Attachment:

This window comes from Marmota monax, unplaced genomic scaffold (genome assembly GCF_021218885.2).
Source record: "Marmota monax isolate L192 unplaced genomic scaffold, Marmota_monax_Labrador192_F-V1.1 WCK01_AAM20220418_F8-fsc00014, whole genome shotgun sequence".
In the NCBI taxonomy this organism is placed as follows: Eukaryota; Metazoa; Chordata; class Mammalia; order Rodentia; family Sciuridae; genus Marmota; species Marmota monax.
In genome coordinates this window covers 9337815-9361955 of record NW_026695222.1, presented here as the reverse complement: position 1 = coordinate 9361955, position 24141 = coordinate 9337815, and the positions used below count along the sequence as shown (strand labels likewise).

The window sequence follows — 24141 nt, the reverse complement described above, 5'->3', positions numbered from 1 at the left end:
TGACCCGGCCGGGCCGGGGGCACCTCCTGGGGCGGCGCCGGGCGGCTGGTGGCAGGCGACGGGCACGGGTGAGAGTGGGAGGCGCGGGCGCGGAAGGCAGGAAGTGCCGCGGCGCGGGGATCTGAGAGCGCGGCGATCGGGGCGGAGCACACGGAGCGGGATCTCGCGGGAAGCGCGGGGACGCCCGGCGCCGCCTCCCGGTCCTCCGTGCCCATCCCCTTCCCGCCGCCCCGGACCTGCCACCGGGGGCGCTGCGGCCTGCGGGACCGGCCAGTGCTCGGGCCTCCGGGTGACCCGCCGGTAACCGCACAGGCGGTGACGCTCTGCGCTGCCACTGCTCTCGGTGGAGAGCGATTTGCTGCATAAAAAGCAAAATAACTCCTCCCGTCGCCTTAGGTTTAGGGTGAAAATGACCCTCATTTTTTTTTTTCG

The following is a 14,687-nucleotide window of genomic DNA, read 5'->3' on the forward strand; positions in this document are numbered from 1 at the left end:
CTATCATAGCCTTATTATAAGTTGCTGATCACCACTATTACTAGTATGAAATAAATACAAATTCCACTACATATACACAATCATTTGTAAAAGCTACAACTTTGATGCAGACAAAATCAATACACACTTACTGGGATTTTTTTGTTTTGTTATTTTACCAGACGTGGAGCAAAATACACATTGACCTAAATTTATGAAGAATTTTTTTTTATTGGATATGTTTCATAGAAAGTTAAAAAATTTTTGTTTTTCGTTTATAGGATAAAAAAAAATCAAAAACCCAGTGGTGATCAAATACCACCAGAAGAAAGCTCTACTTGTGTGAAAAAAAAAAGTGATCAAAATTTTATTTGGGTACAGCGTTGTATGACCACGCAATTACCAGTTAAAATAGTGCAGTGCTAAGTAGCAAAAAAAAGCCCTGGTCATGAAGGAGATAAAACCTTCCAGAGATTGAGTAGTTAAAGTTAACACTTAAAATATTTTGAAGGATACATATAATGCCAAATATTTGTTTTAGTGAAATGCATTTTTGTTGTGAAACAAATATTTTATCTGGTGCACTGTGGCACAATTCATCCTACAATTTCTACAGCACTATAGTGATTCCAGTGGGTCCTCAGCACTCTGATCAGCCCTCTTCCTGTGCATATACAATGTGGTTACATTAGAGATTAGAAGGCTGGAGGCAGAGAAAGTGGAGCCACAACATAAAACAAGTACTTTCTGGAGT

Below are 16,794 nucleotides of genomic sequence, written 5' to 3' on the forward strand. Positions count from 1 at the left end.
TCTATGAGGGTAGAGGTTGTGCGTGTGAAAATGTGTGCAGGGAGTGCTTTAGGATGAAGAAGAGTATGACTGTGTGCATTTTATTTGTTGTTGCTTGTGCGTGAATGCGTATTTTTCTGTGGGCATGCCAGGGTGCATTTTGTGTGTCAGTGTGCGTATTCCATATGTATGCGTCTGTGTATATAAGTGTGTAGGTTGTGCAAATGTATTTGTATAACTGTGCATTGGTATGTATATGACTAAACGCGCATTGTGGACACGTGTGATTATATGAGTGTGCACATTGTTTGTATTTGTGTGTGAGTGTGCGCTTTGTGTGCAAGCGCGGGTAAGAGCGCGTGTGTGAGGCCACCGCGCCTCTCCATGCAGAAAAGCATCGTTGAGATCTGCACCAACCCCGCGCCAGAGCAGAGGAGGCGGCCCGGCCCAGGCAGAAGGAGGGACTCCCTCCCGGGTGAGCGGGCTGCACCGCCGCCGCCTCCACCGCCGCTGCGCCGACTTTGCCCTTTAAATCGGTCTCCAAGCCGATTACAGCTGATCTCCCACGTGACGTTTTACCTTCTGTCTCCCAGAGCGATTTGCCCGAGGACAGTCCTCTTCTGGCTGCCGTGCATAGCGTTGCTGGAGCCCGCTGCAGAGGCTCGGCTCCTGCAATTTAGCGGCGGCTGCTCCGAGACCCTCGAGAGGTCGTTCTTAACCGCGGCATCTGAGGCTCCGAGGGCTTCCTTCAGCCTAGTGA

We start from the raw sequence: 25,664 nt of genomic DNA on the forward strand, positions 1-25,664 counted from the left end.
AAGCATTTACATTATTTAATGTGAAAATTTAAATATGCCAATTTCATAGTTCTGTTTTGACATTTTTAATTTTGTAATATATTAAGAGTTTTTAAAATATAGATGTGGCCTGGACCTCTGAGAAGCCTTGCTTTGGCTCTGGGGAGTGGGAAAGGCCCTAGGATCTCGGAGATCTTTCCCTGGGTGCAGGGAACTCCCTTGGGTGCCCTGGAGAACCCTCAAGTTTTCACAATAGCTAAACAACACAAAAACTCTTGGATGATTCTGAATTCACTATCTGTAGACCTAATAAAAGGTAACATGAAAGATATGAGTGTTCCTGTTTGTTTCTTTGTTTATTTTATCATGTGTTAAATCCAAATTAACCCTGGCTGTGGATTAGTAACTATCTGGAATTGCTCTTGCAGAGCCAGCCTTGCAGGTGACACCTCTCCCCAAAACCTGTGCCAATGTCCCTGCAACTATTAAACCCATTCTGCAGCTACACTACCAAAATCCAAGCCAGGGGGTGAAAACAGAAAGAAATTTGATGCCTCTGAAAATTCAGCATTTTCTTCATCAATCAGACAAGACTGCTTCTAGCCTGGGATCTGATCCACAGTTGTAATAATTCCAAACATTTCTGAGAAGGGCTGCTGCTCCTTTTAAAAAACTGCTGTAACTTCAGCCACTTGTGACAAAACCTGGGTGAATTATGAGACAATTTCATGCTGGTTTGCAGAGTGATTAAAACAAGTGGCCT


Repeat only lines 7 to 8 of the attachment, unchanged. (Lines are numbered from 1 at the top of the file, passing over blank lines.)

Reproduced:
The following is a 14,687-nucleotide window of genomic DNA, read 5'->3' on the forward strand; positions in this document are numbered from 1 at the left end:
CTATCATAGCCTTATTATAAGTTGCTGATCACCACTATTACTAGTATGAAATAAATACAAATTCCACTACATATACACAATCATTTGTAAAAGCTACAACTTTGATGCAGACAAAATCAATACACACTTACTGGGATTTTTTTGTTTTGTTATTTTACCAGACGTGGAGCAAAATACACATTGACCTAAATTTATGAAGAATTTTTTTTTATTGGATATGTTTCATAGAAAGTTAAAAAATTTTTGTTTTTCGTTTATAGGATAAAAAAAAATCAAAAACCCAGTGGTGATCAAATACCACCAGAAGAAAGCTCTACTTGTGTGAAAAAAAAAAGTGATCAAAATTTTATTTGGGTACAGCGTTGTATGACCACGCAATTACCAGTTAAAATAGTGCAGTGCTAAGTAGCAAAAAAAAGCCCTGGTCATGAAGGAGATAAAACCTTCCAGAGATTGAGTAGTTAAAGTTAACACTTAAAATATTTTGAAGGATACATATAATGCCAAATATTTGTTTTAGTGAAATGCATTTTTGTTGTGAAACAAATATTTTATCTGGTGCACTGTGGCACAATTCATCCTACAATTTCTACAGCACTATAGTGATTCCAGTGGGTCCTCAGCACTCTGATCAGCCCTCTTCCTGTGCATATACAATGTGGTTACATTAGAGATTAGAAGGCTGGAGGCAGAGAAAGTGGAGCCACAACATAAAACAAGTACTTTCTGGAGT